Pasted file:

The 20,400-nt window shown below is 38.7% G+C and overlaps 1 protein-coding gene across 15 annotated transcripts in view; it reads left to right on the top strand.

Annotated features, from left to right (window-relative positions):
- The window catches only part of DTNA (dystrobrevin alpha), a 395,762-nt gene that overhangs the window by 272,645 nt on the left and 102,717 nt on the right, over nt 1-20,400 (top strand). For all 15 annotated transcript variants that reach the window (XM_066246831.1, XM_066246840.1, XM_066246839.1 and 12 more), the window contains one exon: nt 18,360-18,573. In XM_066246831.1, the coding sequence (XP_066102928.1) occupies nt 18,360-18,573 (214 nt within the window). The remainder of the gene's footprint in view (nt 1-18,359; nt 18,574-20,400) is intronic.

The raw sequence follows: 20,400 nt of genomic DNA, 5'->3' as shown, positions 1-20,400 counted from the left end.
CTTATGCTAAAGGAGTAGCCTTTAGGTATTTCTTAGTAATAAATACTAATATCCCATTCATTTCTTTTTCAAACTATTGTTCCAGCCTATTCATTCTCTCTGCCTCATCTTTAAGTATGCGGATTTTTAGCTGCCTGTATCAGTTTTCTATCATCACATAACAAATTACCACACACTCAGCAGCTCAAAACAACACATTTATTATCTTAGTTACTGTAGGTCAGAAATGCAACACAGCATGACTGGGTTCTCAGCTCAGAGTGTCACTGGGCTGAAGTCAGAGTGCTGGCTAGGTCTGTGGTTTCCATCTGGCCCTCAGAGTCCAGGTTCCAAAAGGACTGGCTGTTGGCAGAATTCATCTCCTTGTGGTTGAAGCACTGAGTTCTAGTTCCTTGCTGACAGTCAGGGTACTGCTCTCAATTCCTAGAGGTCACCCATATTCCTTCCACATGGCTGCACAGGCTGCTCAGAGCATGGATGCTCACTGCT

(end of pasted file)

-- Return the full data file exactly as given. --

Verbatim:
The 20,400-nt window shown below is 38.7% G+C and overlaps 1 protein-coding gene across 15 annotated transcripts in view; it reads left to right on the top strand.

Annotated features, from left to right (window-relative positions):
- The window catches only part of DTNA (dystrobrevin alpha), a 395,762-nt gene that overhangs the window by 272,645 nt on the left and 102,717 nt on the right, over nt 1-20,400 (top strand). For all 15 annotated transcript variants that reach the window (XM_066246831.1, XM_066246840.1, XM_066246839.1 and 12 more), the window contains one exon: nt 18,360-18,573. In XM_066246831.1, the coding sequence (XP_066102928.1) occupies nt 18,360-18,573 (214 nt within the window). The remainder of the gene's footprint in view (nt 1-18,359; nt 18,574-20,400) is intronic.

The raw sequence follows: 20,400 nt of genomic DNA, 5'->3' as shown, positions 1-20,400 counted from the left end.
CTTATGCTAAAGGAGTAGCCTTTAGGTATTTCTTAGTAATAAATACTAATATCCCATTCATTTCTTTTTCAAACTATTGTTCCAGCCTATTCATTCTCTCTGCCTCATCTTTAAGTATGCGGATTTTTAGCTGCCTGTATCAGTTTTCTATCATCACATAACAAATTACCACACACTCAGCAGCTCAAAACAACACATTTATTATCTTAGTTACTGTAGGTCAGAAATGCAACACAGCATGACTGGGTTCTCAGCTCAGAGTGTCACTGGGCTGAAGTCAGAGTGCTGGCTAGGTCTGTGGTTTCCATCTGGCCCTCAGAGTCCAGGTTCCAAAAGGACTGGCTGTTGGCAGAATTCATCTCCTTGTGGTTGAAGCACTGAGTTCTAGTTCCTTGCTGACAGTCAGGGTACTGCTCTCAATTCCTAGAGGTCACCCATATTCCTTCCACATGGCTGCACAGGCTGCTCAGAGCATGGATGCTCACTGCT